Keywords: Cancer ; Cancer Research ; Cancer Pain ; Analgesics ; Patient Compliance ; Pharmacy ; Universities And Colleges ; Pain Management
    ISSN: 0283-9318
    E-ISSN: 14716712
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  • 8
    Language: English
    In: Pain Practice, Jan-Feb, 2009, Vol.9(1), p.1(7)
    Description: To purchase or authenticate to the full-text of this article, please visit this link: http://dx.doi.org/10.1111/j.1533-2500.2008.00245.x Byline: Ramune Jacobsen (,[dagger]), Claus Moldrup (*), Lona Christrup (*), Per Sjogren ([double dagger]), Ole Bo Hansen (s.) Keywords: self-reported adherence; cancer pain management; questionnaire; psychometric properties Abstract: Abstract Objective: To examine the psychometric properties of the Danish version of the Medication Adherence Report Scale (DMARS-4) adapted to measure adherence to analgesic regimen among cancer patients. Methods: The validated English version of the Medication Adherence Report Scale was translated into Danish following the repeated back-translation procedure. Cancer patients for the study were recruited from specialized pain management facilities. Thirty-three patients responded to the DMARS-4, the Danish Barriers Questionnaire II, The Danish version of Patient Perceived Involvement in Care Scale measuring the quality of patient-physician pain communication, and the Danish Brief Pain Inventory pain severity scale. Results: A factor analysis of the DMARS-4 resulted in one factor. Mean (SD) score on the cumulative scale ranging from 4 to 20, with higher scores indicating better medication adherence, was 17.8 (0.42). The DMARS-4 scores were related to the measures of patients' concerns about pain management and patients' pain communication. The internal consistency of the DMARS-4 was 0.70. Conclusions: The DMARS-4 seems to be a valid and reliable measure of self-reported adherence to analgesic regimen in the context of cancer pain. Author Affiliation: (*)Department of Pharmacology and Pharmacotherapy, Faculty of Pharmaceutical Sciences, University of Copenhagen; ([dagger])FKL-Research Centre for Quality in Medicine Use; ([double dagger])Rigshospitalet-The Multidisciplinary Pain Centre; (s.)Pain Clinic, Holbaek County Hospital, Denmark Article History: Submitted: July 11, 2008; Accepted: August 9, 2008 Article note: Ramune Jacobsen, MS, MPH, Section for Social Pharmacy, Department of Pharmacology and Pharmacotherapy, Faculty of Pharmaceutical Sciences, University of Copenhagen, Universitetsparken 2, Copenhagen DK-2100, Denmark. E-mail: raj@farma.ku.dk.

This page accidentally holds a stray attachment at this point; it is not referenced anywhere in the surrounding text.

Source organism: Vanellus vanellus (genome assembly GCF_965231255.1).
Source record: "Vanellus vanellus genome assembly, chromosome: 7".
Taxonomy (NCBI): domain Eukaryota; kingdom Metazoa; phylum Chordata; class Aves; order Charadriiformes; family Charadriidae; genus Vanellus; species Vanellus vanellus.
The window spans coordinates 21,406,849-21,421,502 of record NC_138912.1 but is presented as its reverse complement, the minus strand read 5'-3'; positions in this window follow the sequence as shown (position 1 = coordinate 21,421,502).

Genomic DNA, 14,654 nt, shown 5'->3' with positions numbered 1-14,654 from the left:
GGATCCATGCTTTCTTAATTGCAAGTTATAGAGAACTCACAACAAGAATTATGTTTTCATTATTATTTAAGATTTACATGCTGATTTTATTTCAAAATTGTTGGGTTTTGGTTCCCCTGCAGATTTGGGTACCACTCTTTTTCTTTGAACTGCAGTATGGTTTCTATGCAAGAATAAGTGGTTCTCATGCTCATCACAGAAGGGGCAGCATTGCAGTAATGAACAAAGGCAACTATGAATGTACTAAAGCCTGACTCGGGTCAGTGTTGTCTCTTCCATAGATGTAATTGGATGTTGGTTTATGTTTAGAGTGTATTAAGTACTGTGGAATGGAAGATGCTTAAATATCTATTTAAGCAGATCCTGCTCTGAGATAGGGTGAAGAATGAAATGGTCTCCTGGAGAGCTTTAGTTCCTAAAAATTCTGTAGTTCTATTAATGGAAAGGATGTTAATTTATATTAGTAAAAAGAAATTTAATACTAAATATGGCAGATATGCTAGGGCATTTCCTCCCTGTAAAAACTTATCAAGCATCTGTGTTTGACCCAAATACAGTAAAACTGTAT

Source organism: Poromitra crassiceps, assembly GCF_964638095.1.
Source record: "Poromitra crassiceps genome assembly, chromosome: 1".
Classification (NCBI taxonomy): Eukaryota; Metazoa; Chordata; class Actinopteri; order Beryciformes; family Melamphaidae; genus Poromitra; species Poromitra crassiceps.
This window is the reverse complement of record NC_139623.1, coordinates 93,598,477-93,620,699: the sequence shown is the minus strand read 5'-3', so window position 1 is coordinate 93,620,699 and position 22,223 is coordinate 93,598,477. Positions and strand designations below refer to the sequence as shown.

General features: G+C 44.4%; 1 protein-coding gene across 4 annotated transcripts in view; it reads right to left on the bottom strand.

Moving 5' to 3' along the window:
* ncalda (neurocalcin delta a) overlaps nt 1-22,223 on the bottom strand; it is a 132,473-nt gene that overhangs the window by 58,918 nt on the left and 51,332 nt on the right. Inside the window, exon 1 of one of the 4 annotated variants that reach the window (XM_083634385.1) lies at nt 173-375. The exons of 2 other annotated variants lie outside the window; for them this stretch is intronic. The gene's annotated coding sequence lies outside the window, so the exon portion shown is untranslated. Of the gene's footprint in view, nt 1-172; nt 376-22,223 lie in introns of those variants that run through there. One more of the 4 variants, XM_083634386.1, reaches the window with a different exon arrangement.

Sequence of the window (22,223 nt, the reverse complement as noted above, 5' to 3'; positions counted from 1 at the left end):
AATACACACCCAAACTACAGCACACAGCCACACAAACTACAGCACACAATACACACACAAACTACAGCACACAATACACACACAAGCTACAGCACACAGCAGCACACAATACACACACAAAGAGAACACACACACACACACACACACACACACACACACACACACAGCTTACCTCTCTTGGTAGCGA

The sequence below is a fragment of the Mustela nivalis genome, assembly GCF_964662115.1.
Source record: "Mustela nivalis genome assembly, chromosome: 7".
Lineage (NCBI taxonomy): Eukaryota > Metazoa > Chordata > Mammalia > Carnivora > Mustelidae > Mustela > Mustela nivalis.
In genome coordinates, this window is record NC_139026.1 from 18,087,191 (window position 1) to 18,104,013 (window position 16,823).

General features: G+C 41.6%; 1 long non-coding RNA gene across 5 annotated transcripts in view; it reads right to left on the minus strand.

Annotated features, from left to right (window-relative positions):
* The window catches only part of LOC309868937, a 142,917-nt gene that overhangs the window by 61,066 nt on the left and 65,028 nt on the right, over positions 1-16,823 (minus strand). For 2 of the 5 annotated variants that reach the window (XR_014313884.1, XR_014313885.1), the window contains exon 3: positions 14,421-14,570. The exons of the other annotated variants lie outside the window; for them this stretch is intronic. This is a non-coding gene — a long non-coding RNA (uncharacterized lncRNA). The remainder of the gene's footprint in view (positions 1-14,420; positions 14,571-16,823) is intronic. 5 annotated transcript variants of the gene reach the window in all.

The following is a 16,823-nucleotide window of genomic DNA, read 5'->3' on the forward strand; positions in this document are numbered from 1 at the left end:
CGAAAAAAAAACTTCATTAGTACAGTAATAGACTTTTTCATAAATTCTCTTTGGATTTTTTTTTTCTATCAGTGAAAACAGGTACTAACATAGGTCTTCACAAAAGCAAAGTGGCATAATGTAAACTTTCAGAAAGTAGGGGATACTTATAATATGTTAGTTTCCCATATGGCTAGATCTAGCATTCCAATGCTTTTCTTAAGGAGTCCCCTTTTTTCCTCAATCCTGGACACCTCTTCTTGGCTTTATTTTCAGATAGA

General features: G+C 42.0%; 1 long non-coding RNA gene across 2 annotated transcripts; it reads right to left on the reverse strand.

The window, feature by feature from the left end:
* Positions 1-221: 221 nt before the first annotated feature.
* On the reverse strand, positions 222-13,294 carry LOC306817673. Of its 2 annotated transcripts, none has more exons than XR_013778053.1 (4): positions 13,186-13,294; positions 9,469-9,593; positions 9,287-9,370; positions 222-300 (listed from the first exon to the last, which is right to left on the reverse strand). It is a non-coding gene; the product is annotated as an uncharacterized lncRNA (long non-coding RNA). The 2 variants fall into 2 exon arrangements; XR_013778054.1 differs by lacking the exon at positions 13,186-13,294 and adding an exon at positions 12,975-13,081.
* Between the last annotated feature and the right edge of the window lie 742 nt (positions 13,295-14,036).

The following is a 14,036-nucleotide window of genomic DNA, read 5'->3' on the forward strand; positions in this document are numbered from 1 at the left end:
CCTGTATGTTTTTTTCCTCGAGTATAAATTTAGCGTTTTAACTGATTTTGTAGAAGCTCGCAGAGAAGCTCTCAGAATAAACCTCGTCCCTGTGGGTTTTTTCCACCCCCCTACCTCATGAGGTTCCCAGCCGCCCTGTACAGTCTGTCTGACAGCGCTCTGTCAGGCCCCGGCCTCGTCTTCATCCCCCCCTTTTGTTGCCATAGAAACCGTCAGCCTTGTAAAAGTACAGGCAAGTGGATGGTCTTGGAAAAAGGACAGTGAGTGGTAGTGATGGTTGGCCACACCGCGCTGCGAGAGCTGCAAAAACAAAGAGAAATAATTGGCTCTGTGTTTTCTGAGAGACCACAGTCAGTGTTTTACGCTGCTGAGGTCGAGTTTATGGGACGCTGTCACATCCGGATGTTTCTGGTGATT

Keywords: Cancer Research -- Analysis ; Cancer -- Analysis ; Cancer Pain -- Analysis ; Analgesics -- Analysis ; Physician-patient Relations -- Analysis ; Patient Compliance -- Analysis ; Cancer Treatment -- Analysis ; Universities And Colleges -- Analysis ; Pain Management -- Analysis ; Cancer Patients -- Analysis
    ISSN: 1530-7085
    E-ISSN: 15332500